by Sarah Squires
The City Council is set to approve moving into the second phase of planning and campaigning for a list of recreation projects expected to go to a public vote in the fall.
The list of recreational projects, including expanding the Bud King Ice Arena, is anticipated to cost about $8.2 million. A recommendation from the Steering Committee charged with planning for the proposed projects has the city bonding for $6 million and about $2.5 million to be raised privately.
But for the projects to move forward, the city must convince voters to give a nod in the fall.
The first phase of the campaign, under the guidance of a consultant from Crescendo Consulting, had the Steering Committee identify the projects, costs and an estimated bond amount. The second phase, if the council approves the committee move ahead, will be to begin gathering private pledge donations for the projects.
"This is where the rubber meets the road," said City Manager Eric Sorensen. He said that for the council to support the list of projects for the potential referendum, the committee would likely have to show that the private support was there. "This [second phase] is basically ‘show me the money.'"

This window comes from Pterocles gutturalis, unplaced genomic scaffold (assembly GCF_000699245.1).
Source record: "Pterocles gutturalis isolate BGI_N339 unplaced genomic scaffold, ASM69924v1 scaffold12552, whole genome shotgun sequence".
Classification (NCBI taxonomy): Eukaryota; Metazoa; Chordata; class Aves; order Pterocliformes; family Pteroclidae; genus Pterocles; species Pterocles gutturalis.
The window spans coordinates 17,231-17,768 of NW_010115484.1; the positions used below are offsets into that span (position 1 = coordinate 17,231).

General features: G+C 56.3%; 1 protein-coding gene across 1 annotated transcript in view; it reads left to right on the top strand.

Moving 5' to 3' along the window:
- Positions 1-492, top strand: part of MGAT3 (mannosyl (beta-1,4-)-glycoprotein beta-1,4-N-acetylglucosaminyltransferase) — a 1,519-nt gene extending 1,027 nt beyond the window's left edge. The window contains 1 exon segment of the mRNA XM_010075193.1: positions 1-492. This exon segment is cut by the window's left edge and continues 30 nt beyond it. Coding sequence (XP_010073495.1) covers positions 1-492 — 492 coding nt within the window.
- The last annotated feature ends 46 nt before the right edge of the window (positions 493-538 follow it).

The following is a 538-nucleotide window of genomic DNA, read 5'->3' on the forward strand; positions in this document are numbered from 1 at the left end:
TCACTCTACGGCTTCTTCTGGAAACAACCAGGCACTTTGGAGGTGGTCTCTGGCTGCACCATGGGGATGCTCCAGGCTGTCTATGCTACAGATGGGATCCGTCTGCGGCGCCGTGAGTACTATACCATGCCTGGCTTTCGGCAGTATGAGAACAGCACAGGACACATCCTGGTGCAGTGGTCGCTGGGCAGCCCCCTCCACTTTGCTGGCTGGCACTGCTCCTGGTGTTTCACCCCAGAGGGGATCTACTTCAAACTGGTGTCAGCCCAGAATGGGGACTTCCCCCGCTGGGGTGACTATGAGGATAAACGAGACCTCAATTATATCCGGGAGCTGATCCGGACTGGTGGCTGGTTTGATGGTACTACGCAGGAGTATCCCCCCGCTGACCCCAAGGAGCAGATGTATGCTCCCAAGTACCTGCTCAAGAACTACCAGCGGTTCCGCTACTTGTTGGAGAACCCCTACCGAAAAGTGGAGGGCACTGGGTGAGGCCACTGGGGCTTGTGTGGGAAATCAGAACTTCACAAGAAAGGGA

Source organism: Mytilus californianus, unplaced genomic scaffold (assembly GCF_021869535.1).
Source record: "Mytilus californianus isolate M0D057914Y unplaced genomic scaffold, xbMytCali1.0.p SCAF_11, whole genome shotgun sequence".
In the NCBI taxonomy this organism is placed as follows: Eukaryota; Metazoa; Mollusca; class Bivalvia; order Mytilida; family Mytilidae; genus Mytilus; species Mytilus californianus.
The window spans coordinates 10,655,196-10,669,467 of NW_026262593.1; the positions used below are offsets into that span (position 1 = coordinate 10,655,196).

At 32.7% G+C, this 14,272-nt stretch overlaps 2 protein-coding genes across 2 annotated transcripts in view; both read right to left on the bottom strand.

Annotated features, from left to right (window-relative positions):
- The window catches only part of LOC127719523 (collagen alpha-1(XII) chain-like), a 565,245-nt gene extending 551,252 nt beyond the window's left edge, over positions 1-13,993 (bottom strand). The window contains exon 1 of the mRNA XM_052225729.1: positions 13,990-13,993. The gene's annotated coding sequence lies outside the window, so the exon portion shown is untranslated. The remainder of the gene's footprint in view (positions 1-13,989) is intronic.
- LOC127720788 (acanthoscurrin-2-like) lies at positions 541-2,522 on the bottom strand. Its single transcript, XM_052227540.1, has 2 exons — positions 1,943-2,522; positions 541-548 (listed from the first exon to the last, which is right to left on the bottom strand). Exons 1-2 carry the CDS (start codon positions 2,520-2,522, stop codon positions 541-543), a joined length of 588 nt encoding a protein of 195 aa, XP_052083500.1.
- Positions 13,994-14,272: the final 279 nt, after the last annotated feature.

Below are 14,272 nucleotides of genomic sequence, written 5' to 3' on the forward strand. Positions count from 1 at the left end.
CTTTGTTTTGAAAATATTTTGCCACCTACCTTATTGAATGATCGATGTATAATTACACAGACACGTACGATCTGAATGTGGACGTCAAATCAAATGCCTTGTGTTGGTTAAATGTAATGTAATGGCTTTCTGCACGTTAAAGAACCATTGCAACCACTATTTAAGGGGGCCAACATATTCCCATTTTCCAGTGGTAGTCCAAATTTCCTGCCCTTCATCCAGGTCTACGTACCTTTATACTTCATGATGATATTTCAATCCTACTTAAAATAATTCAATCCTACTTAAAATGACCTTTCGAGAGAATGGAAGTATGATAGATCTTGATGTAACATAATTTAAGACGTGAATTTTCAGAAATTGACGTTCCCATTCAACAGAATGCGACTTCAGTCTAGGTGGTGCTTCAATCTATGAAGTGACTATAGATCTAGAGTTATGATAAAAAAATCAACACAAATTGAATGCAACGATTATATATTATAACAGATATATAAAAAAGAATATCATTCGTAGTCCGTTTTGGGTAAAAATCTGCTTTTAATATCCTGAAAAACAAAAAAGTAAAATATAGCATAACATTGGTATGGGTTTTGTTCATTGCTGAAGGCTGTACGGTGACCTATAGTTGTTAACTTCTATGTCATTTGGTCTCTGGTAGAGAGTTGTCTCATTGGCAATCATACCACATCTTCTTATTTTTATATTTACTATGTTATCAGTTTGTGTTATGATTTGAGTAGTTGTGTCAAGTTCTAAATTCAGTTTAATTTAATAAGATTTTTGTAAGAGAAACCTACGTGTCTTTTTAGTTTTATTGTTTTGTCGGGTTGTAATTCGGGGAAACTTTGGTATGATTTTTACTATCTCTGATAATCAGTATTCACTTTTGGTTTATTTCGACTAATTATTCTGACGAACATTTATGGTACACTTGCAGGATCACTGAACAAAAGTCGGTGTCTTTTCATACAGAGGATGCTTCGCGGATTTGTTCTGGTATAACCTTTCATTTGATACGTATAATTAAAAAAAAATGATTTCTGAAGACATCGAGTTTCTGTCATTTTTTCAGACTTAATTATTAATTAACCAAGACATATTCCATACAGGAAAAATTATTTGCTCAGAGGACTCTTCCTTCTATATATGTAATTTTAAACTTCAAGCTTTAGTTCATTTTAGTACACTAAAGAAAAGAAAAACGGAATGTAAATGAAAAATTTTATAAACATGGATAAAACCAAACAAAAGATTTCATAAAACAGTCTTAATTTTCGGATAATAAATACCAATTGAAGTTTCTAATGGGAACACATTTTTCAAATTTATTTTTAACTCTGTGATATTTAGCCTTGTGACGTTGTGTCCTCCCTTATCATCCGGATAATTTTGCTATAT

An idea forwarded to the City Council, recommended by the Senior Center Activity Council, was not included on the list recommended by the Steering Committee. The Activity Council asked that the city look to expanding the East End Rec Center to include a Senior Center home, citing lack of space for programming for older adults at the current Fifth Street location. The thought that such a new facility could be added to the recreation referendum has been dropped, for now.
But Monday night's agenda states that at the City Council's next meeting, the council will vote on whether to solicit a consultant to study the center and its programming. A draft of a request for proposals, used to hire a consultant, will be introduced to the council at its next meeting.
Sorensen said that while moving the Senior Center won't be studied as part of the referendum list, a study will help more clearly define the space needs for senior activities, something that has "a variety of opinions."
Instead of "leaving it dangling out there," Sorensen said that studying the matter professionally might help determine what the city may or may not need to do to accommodate seniors in Winona.
"We can solve the issue of what the needs are for older adults," said Sorensen. "As stated by Winonans, not somebody else. We want to find out what the whole community thinks."